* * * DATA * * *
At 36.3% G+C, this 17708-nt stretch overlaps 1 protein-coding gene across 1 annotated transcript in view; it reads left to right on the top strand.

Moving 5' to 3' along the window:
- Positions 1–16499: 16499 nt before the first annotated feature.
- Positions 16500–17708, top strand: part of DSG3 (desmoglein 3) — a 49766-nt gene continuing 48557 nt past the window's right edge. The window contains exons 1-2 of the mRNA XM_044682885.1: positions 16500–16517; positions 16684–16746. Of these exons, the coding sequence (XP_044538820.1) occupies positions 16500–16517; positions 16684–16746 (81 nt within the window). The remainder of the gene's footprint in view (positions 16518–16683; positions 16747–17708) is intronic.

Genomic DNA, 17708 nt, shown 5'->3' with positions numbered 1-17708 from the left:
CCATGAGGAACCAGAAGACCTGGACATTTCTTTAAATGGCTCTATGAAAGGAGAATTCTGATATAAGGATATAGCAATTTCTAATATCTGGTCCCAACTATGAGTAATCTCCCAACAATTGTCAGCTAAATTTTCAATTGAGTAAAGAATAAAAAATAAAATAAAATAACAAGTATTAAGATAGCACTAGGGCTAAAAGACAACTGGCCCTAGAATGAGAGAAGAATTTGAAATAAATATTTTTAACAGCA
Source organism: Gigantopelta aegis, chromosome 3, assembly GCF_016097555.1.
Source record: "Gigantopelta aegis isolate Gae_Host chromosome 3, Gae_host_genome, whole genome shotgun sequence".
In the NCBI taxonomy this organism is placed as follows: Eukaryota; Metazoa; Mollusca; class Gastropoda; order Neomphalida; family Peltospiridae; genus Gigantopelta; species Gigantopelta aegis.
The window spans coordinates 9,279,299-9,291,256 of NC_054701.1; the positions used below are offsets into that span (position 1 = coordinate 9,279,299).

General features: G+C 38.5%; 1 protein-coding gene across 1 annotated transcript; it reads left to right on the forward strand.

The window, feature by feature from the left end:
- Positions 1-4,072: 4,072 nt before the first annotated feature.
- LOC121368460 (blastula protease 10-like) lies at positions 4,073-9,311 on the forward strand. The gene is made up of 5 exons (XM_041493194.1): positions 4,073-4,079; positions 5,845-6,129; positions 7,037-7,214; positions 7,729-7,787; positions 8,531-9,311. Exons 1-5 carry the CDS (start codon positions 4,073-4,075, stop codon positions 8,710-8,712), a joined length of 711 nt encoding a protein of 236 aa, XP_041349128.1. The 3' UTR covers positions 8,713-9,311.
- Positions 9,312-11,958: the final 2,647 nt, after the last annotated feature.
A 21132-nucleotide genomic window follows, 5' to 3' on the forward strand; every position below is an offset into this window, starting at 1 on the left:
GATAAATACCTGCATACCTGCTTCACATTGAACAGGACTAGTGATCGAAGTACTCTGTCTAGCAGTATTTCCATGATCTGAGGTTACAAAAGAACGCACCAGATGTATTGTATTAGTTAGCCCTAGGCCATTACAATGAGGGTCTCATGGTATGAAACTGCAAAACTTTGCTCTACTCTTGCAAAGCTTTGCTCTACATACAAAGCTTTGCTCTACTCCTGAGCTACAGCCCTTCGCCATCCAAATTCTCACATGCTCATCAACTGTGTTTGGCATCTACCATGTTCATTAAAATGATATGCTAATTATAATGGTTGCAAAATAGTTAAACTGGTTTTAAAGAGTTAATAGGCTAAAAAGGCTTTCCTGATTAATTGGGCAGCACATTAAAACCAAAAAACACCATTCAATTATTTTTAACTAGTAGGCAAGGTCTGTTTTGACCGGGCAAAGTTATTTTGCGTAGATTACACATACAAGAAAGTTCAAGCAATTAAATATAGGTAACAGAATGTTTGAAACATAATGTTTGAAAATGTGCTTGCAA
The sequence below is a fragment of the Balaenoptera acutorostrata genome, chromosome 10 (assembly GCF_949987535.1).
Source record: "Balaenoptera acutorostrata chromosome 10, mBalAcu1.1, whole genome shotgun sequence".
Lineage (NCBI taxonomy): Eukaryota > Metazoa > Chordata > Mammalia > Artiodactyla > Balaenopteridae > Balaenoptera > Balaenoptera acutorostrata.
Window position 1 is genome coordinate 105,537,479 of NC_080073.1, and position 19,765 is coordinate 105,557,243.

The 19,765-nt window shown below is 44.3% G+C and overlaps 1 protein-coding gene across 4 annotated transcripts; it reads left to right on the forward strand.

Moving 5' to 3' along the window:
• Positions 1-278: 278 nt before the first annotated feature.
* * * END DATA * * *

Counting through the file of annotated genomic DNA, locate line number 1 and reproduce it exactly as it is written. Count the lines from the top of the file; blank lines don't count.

At 36.3% G+C, this 17708-nt stretch overlaps 1 protein-coding gene across 1 annotated transcript in view; it reads left to right on the top strand.